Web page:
Worcester racecourse was subjected to some stinging criticism on Thursday after the embarrassment of a day’s racing blighted by non-runners. The racing surface proved to be drier and quicker than expected, leading to a total of 33 non‑runners, almost as many as the 41 horses who actually turned up, with two races being reduced to only two runners apiece.
“Really disappointing” and “shoddy” were words used by one racegoer, who added: “We should be betting on who will be left for the last race.”
There were also strong words from Peter Scudamore, an eight-times champion jockey who was born just up the road in Herefordshire and was returning to the track for the first time in years. “I don’t know the politics behind the running of the track but, in a modern society, I can’t see what the attraction is for someone to go there on a day like that,” Scudamore said. “I found it depressing.
“It’s like going to see a play and the theatre’s not ready and the actors don’t turn up. Maybe the public are quite happy to stand there and be kicked in the balls. I thought it was bloody quick ground. Maybe I’m just used to northern ground.”
Scudamore, who now lives near Perth with his partner, the trainer Lucinda Russell, added: “There’s no justification for that many non-runners. It almost becomes a joke. Everything’s a non‑runner, there’s no interest in being there. What was acceptable in my time and my father’s time is not acceptable now.”
Worcester’s going was described in the morning papers as “good”, became “good to firm in places” on Thursday morning and was “good to firm” all round after the first race. That prompted 23 going-related withdrawals after the racing had begun, a level of absenteeism that attracted the interest of the British Horseracing Authority, which will raise the matter with course officials.
Alan King sent three horses to the track but withdrew two after his first runner, who generally likes a sound surface, raced as though the ground was too dry even for her. “It’s very disappointing,” King said, “although that’s not the biggest problem I have with Worcester. The facilities for owners and trainers are just awful, the worst of any course I go to. In this day and age, it’s not acceptable and something needs to be done.”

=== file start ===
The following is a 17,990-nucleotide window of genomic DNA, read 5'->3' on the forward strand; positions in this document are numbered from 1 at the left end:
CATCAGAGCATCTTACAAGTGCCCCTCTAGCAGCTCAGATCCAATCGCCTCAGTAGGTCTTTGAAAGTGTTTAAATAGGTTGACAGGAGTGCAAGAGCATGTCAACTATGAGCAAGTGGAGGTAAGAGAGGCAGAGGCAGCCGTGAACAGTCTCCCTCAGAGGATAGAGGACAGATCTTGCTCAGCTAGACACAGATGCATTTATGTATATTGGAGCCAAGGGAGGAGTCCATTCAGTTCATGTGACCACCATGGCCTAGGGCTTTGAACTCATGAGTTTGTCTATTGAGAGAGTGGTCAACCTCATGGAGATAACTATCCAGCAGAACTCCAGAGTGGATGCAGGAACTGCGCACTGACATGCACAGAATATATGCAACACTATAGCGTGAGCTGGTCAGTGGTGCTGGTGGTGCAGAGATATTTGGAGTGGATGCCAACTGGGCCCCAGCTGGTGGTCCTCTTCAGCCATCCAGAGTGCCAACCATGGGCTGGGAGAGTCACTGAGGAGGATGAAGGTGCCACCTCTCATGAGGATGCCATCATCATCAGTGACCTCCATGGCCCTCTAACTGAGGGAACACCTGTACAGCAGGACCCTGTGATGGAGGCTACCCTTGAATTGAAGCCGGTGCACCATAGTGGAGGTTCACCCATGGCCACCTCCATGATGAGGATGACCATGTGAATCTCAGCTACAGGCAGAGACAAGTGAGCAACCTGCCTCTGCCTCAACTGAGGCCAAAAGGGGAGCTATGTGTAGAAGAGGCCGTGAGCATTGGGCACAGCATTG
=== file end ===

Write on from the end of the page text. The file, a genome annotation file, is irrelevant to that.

“Very disappointing” was also the response from Nigel Twiston-Davies, another trainer who found himself returning home with unraced animals. “I thought it was firm,” he said of the ground and pointed out that the time for the first race was eight seconds faster than the standard for the track, suggesting lightning-quick ground.
But there was some support for Worcester, including from the champion jockey Richard Johnson, who rode two winners. “They’ve done a great job, the track’s in good condition. It’s just the weather the last few days; the track’s dried out and it’s fast.” Johnson reckoned the problem was largely to do with trainers being understandably reluctant to risk “winter horses” with six months of action ahead of them. Had the same conditions arisen two months ago, there would have been plenty of summer-ground horses to take part, he suggested.
Jonjo O’Neill, who trained a winner on the card, described the ground as “lovely”. “There’s plenty of moisture underneath it, really. I don’t feel there’s any problem with it,” he said.
Libby O’Flaherty, Worcester’s clerk of the course, blamed forecast rain that failed to appear on Wednesday. “We were due between 3mm and 10mm yesterday and didn’t get anything. It was supposed to come at 1pm, then they said it would come at 3pm. This morning, we were forecast a normal dry day but it wasn’t, it was a glorious day and breezy and the ground dried out. I can’t change the weather. If I’d watered and we’d got 5mm to 10mm, we’d have ended up with good to soft ground. They all entered expecting good ground.”
Responding to King’s point, a spokesperson for ARC, owner of Worcester, said development options were being considered.
For Dan Skelton, also a winning trainer on the card, the day showed the limitations of the sport’s recent initiative to curb the number of non-runners. “Everyone wants runners,” he said, “but if you run one on the wrong ground [and injure them], they miss a year or more. We have to be allowed to make those decisions.
“A going description is only an opinion. Non-runners leave everyone pissed off. The racecourse looks silly, because they’ve called the ground wrong, the jockeys have gone there and not ridden a horse, trainers and owners can’t see their horses run. It’s not just an irritation for the media and for punters.”